We got married at Laurel Fork United Methodist Church in West Virginia. I’m the fourth or fifth generation in my family to attend the little, white church on the hill and it was where I wanted to pledge my heart to my husband for life.

The church is OLD and creaky, but it does have modern updates. We traded the pot-bellied, coal-burning stoves for gas heaters and installed a drop ceiling to help keep the heat in on cold winter mornings (I’m kind of sad about that). And we eventually updated the wiring so it wouldn’t burn the church down. It’s simple but picturesque.

We invited our friends and family to the ceremony, but didn’t expect many to make the trek to a remote hilltop in West Virginia for the nuptials. Those who did travel from SC (where we lived then) were encouraged to use the facilities at their hotel before coming to the church 30 minutes away in Laurel Fork.

Ha-ha, they thought, a West Virginia joke.

Nope. The closest thing there is to running water is the downspout at the corner. Even today the only bathroom is an outhouse. Of course, some adventurous souls might have enjoyed the experience, but I’m pretty sure everyone crossed their legs until the reception back in town.

When I was a kid, we actually had TWO outhouses at church. One for the ladies and one for the gentlemen. The ladies had two compartments (fancy) each with a separate door for privacy. It was painted white and tucked back in the trees behind the church for discretion. Unfortunately, it’s leafy, protected eaves seemed to be prime spots for wasps to build their nests, but you often have to sacrifice something for the sake of your dignity.

The men’s outhouse is a much roomier one-seater with an open end that serves as an, ahhh, urinal. It’s closer to the doors of the church, which often made it preferable when I was young. The wooden seat was worn remarkably smooth and there was always a stack of church bulletins in place of toilet paper. Waste not, want not.

And honestly? It wasn’t unpleasant to use. Oh, it wasn’t great on a January morning, but in general, it served just fine. It smelled of worn wood as much as, well, what you’d expect, and members of the church maintained both outhouses so they stayed relatively pleasant. MUCH nicer than any port-o-let I’ve ever been in.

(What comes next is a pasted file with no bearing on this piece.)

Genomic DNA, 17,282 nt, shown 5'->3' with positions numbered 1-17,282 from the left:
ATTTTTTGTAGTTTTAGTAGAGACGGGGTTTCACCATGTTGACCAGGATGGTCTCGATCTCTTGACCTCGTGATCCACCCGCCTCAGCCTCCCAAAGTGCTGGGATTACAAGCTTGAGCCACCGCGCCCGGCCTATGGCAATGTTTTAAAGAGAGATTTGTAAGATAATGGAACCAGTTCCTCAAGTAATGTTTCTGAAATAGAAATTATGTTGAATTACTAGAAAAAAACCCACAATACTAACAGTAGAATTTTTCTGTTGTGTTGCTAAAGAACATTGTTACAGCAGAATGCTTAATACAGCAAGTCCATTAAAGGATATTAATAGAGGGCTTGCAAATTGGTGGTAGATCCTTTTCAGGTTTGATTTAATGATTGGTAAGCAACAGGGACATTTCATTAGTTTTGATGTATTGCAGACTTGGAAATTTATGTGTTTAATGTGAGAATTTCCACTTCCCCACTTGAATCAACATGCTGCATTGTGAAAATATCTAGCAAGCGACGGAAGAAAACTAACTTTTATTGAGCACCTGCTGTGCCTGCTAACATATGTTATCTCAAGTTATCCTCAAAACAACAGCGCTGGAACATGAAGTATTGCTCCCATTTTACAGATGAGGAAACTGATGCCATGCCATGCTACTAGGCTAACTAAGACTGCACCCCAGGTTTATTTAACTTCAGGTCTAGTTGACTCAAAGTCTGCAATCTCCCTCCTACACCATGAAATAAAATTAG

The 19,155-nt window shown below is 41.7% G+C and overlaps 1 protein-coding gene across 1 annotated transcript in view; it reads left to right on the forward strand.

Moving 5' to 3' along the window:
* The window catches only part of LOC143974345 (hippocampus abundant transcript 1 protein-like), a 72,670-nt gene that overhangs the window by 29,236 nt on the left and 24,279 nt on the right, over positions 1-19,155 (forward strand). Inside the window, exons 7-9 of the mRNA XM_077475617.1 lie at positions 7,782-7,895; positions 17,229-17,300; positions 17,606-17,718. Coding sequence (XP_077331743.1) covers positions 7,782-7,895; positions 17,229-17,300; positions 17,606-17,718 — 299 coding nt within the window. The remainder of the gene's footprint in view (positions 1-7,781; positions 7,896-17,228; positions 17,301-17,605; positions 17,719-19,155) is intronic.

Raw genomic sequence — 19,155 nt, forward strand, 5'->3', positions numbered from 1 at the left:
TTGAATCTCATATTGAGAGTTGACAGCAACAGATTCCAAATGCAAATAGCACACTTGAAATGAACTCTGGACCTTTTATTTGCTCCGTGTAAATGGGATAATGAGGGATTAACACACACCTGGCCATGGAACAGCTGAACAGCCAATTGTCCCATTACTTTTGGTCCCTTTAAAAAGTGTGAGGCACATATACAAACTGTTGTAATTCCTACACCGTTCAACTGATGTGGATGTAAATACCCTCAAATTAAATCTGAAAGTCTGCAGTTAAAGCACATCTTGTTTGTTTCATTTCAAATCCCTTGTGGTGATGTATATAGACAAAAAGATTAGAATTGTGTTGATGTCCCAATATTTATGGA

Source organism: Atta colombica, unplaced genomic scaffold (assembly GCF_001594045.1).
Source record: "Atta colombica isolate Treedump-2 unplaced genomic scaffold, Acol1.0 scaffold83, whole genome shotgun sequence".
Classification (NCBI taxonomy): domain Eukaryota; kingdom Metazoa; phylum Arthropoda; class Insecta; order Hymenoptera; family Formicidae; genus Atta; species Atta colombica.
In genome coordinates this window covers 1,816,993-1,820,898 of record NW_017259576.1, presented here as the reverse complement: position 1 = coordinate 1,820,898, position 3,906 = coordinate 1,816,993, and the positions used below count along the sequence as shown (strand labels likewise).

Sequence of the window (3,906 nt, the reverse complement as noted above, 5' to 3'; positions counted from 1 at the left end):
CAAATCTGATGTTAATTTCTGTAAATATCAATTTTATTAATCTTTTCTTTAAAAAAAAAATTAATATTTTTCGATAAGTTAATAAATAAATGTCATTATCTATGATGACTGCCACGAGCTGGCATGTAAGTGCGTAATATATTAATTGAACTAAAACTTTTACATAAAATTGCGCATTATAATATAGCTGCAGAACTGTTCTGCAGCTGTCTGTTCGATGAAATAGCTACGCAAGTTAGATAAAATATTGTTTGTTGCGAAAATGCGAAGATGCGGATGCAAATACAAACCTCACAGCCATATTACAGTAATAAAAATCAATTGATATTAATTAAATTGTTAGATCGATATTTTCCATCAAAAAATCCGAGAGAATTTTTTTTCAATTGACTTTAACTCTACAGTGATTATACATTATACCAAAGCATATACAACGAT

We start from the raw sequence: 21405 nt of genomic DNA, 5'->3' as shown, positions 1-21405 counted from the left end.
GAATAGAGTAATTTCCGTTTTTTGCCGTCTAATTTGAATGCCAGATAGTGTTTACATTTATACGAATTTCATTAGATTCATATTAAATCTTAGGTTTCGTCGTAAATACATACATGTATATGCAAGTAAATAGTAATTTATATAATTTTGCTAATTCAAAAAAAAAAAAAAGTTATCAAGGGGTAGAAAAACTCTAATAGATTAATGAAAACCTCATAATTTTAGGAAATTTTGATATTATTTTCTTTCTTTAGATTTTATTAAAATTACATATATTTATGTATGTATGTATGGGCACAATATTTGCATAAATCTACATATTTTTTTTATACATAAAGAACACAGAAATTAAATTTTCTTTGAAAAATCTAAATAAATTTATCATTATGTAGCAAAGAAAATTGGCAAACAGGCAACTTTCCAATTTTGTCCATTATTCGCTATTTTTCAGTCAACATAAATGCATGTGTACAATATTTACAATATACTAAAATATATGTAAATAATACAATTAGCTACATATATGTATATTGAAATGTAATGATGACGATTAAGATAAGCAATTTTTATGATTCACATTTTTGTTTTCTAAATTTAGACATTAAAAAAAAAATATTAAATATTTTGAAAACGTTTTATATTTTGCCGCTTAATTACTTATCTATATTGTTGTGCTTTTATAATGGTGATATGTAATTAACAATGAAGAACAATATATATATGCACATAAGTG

Outhouses have become something of a redneck or hillbilly joke, but I’ve used them (although NOT while wearing a wedding dress) and they’re no joke. They’re just the best way to deal with a necessity in a place with no running water.

Of course, the standing joke is that every outhouse is too close to the back door in the summer and too far away in the winter. You can probably guess why.

The day my left hand went numb

handIt’s my anniversary.

Not of my birth or my wedding, but of my stroke. On April 15, 2016, I went to work like usual and as I was addressing an envelope at my desk I . . . fell out. You can read about that experience HERE.

In that post, I mentioned that having a stroke is the sort of life event that would continue to echo through my life for a long time. And it has. But not as expected (because what EVER happens the way you expect??).

At the time, I felt certain having a stroke would be some sort of watershed moment. There would be a definite before and after. Not so much. Basically, after my week-long recovery (translation: laying around letting friends and family spoil me), my life picked up where I left off on the 15th.

So how does having a stroke continue to resonate? Fear. Or rather the lack thereof.

Fifteen years ago I had a severe allergic reaction to a yellow jacket sting. It was the most terrifying thing to ever happen to me. And the fear held on afterwards. Tight.

Not so with the stroke. I was never afraid. Confused, uneasy about my numb hand, tired, troubled about medication–but mostly I felt safe and well cared for. Loved. At peace.

And that’s a Holy Spirit thing y’all.

Because He was the main difference between the two events. I was on my own with the bee sting, with the stroke I had the Spirit to comfort me.

The only lingering effect of my stroke is some numbness in the tip of my left index finger and the side of the middle finger closest to it. The neurologist said to give it a year and if the feeling didn’t return it probably wouldn’t. Hello new normal.

And I’m glad.

That funny, tight feeling and lack of fine sensation is a wonderful reminder that with God I have nothing to fear. I’m safe even when I’m not comfortable. And when scary things happen–a bee sting, the illness of someone I love, all sorts of loss–I can tap that numb index finger and whisper, “fear not, fear not, fear not.”

Because so long as I am His, fear is transient and love is eternal.

Isaiah 41:10 – So do not fear, for I am with you; do not be dismayed, for I am your God. I will strengthen you and help you; I will uphold you with my righteous right hand.